Despite plenty of evidence of both formal and informal age norms, we know less about their influence on people's actual behavior. One early statement suggested that age norms operate as a system of "prods and breaks. . .in some instances hastening an event, in others delaying it" (Neugarten et al., p. 711). While intuitively plausible, several critical issues warrant consideration. Life course researchers often investigate large-scale patterns in age-related attitudes and transitions through surveys of a general population. Shared attitudes are not equivalent to shared behavior, however (Newcomb, p. 268). Nor can we assume that age norms are responsible even when we observe regularities in timing and sequencing of transitions (Marini).
To best capture the behavioral effects of age norms, we should consider smaller groups like families, peer groups, or even an organization. Indeed, studies of these concrete settings, which organize our day-to-day experience, reveal age norms' effects as the following examples attest: the age-graded nature of schools affected kids' lunchroom seating patterns (Thorne, p. 42); family "kin-scripts," in some low-income, minority communities, "expect[ed] that designated adolescent females become 'early childbearers' since grandmothers often reared these children (Stack and Burton, p. 159); and organizational employees, like Hopkins at the beginning of this entry, used shared perceptions of typical agerelated career progress to gauge their own and others' progress (including supervisors whose ratings of employees were influenced by such age judgements) (Lawrence, 1988).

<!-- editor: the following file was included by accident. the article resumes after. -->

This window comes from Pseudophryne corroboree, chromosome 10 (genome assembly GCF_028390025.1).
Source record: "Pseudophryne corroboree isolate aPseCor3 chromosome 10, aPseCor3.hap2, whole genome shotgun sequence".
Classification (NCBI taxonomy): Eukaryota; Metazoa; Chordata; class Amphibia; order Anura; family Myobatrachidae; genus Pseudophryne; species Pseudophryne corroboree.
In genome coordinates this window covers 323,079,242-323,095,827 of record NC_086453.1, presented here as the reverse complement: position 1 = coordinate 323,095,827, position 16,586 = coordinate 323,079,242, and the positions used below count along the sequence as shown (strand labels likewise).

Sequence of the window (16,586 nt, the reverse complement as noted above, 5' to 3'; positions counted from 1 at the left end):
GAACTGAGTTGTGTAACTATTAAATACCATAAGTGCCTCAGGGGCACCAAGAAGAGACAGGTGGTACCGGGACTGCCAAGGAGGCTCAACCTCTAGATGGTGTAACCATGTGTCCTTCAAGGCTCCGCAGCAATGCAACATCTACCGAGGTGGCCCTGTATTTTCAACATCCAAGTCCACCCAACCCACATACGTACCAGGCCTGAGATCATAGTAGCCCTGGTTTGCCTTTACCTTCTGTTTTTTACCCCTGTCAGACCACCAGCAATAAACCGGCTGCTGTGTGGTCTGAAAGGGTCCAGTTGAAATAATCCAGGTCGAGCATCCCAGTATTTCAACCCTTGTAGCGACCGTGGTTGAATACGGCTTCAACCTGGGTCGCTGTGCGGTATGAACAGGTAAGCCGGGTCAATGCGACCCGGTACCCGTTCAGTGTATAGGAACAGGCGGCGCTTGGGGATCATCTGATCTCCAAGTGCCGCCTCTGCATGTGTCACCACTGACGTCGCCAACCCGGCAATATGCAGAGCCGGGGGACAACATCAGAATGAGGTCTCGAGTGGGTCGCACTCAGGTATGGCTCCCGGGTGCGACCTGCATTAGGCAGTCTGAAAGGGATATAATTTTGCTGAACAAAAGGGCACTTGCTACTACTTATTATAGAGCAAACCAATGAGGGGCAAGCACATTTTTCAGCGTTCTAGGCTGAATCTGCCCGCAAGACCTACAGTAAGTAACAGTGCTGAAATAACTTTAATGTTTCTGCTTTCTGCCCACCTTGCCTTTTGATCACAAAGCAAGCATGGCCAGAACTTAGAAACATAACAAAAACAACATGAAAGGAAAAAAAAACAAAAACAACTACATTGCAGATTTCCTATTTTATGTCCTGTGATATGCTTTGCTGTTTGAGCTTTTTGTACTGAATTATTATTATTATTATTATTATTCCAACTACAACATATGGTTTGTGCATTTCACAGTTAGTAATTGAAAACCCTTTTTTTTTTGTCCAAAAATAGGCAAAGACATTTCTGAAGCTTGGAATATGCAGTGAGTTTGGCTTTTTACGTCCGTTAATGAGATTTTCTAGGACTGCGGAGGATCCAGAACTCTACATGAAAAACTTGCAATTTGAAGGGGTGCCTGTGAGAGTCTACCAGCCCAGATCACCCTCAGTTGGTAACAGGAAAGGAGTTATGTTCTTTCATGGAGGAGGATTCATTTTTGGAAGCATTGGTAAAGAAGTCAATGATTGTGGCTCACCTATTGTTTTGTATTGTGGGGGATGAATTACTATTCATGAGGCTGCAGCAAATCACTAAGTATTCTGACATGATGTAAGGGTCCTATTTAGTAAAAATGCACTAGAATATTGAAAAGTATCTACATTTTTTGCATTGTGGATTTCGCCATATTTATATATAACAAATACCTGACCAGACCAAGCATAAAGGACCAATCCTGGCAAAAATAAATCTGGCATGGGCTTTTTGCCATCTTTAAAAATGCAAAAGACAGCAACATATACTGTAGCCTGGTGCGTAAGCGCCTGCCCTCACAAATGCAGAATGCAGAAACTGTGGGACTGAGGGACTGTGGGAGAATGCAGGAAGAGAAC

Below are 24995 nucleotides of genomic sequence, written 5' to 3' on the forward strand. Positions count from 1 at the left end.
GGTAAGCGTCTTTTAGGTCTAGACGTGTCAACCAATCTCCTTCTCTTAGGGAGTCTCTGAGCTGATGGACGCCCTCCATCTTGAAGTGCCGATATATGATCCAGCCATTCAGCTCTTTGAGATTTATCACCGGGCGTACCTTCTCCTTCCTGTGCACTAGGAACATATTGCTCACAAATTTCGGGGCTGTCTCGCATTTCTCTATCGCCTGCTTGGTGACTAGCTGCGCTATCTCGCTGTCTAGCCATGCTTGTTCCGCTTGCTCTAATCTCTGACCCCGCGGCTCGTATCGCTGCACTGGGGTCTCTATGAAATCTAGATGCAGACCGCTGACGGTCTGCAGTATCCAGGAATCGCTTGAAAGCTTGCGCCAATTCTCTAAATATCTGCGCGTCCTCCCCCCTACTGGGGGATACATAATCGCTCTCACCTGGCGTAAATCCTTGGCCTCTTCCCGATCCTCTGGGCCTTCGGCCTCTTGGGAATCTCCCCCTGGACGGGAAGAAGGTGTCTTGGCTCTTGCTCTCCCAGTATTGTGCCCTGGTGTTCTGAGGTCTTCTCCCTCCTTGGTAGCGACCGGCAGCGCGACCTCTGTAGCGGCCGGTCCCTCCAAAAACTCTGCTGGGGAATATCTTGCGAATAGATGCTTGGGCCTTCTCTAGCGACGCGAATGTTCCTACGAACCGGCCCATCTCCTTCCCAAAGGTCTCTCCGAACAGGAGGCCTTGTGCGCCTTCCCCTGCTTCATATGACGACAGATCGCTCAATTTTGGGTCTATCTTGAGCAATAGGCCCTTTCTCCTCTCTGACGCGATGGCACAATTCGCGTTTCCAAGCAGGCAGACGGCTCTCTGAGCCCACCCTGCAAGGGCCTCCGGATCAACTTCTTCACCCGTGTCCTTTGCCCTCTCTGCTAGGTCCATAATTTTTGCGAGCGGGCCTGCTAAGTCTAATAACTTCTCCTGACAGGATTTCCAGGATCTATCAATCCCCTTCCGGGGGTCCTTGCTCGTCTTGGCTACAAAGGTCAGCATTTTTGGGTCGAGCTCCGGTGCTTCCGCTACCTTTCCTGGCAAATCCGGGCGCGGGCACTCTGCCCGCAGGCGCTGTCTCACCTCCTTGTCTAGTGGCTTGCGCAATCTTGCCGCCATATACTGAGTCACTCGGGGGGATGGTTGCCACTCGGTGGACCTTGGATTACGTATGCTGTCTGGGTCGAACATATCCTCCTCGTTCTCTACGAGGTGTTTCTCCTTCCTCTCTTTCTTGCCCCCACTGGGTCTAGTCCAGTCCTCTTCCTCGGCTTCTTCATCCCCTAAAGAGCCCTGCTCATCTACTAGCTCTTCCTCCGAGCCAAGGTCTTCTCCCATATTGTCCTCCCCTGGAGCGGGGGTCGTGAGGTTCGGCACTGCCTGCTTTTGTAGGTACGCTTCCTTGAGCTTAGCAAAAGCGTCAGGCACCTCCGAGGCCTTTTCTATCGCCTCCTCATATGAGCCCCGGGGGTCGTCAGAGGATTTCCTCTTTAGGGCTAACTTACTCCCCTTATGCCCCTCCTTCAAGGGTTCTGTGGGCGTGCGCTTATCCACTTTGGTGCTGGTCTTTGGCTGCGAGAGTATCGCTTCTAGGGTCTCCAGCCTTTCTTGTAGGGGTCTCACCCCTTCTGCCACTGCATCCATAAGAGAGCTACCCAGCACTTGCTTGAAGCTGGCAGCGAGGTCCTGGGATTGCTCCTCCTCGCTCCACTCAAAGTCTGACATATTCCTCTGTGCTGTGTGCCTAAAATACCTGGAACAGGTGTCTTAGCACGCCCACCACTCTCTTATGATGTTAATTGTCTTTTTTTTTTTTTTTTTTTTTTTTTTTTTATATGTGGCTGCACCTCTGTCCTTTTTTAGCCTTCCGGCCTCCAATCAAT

Consequences of being off-time